The General Revenue Sharing program poses problems for systematic evaluation that are similar to the problems posed by many public programs. Evaluation is very difficult when programs are not planned experiments and when program effects depend upon the discretionary responses of many individuals or organizations. The main difficulty is in knowing what would have happened without the program. Models of behavioral processes have an indispensable role in evaluating such programs. This paper considers the role of “process models” in program evaluation. It summarizs research on the impact of General Revenue Sharing on municipal fiscal behavior that used models of municipal resource allocation processes. Quasi-experimental research designs have been characterized as inherently inferior to experimental designs for program evaluation. There is no inherent inferiority. When we have good descriptive models of behavior, it is possible to evaluate programs rigorously without classic experimental research designs.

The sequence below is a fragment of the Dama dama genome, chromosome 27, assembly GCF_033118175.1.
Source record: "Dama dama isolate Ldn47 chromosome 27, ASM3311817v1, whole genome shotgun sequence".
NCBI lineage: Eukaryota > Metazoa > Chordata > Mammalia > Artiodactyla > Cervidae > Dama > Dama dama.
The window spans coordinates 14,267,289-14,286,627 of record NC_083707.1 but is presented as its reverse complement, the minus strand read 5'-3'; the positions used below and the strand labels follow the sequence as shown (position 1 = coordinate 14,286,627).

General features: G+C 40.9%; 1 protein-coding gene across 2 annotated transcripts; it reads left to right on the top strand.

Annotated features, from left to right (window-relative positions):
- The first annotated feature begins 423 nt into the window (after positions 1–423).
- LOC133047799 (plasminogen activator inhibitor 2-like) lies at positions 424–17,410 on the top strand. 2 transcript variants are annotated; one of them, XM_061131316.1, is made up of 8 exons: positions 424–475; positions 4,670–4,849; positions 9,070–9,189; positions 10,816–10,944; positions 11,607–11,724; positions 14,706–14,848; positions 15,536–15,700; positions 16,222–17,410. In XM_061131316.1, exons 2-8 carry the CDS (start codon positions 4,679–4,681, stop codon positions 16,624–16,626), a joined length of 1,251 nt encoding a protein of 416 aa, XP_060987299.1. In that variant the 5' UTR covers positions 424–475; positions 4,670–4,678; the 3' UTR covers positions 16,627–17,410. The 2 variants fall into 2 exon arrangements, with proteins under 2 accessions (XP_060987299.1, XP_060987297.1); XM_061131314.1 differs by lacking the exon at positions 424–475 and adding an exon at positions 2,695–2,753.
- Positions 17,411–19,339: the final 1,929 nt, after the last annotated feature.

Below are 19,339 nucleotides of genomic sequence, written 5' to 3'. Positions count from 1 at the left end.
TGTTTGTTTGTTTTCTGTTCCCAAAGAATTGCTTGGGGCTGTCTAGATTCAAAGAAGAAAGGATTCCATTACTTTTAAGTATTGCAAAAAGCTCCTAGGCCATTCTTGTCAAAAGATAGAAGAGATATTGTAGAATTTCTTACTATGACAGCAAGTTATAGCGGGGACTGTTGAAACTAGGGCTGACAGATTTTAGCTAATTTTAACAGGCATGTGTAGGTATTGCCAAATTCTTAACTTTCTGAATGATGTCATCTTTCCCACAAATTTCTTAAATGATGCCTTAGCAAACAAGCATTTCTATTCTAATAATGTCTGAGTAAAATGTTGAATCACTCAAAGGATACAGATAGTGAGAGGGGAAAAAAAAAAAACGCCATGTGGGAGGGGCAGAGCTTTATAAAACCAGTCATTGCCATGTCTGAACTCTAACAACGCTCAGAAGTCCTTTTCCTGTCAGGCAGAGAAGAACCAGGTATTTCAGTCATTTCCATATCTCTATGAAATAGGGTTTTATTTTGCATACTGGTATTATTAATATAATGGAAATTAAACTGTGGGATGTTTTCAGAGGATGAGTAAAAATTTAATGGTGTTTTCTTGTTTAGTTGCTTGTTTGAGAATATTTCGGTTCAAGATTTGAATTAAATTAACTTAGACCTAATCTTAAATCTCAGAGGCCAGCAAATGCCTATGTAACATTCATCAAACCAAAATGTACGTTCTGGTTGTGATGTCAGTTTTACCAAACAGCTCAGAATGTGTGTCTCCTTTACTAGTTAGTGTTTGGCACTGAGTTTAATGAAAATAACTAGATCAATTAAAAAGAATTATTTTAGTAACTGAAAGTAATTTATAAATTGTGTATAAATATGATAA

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Revised version of a paper presented at the annual meeting of the Public Choice Society, Roanoke, Virginia, April 1976. The empirical work was supported by the National Science Foundation, Research Applied to National Needs. I am indebted to John P. Crecine, William T. Stanbury, and others for assistance with this paper. All errors, unsupported assertions, value judgments, and labored explications of the obvious are my responsibility.
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Larkey, P.D. Process models of governmental resource allocation and program evaluation. Policy Sci 8, 269–301 (1977). https://doi.org/10.1007/BF01719636
- Resource Allocation
- Research Design
- Descriptive Model
- Program Evaluation
- Main Difficulty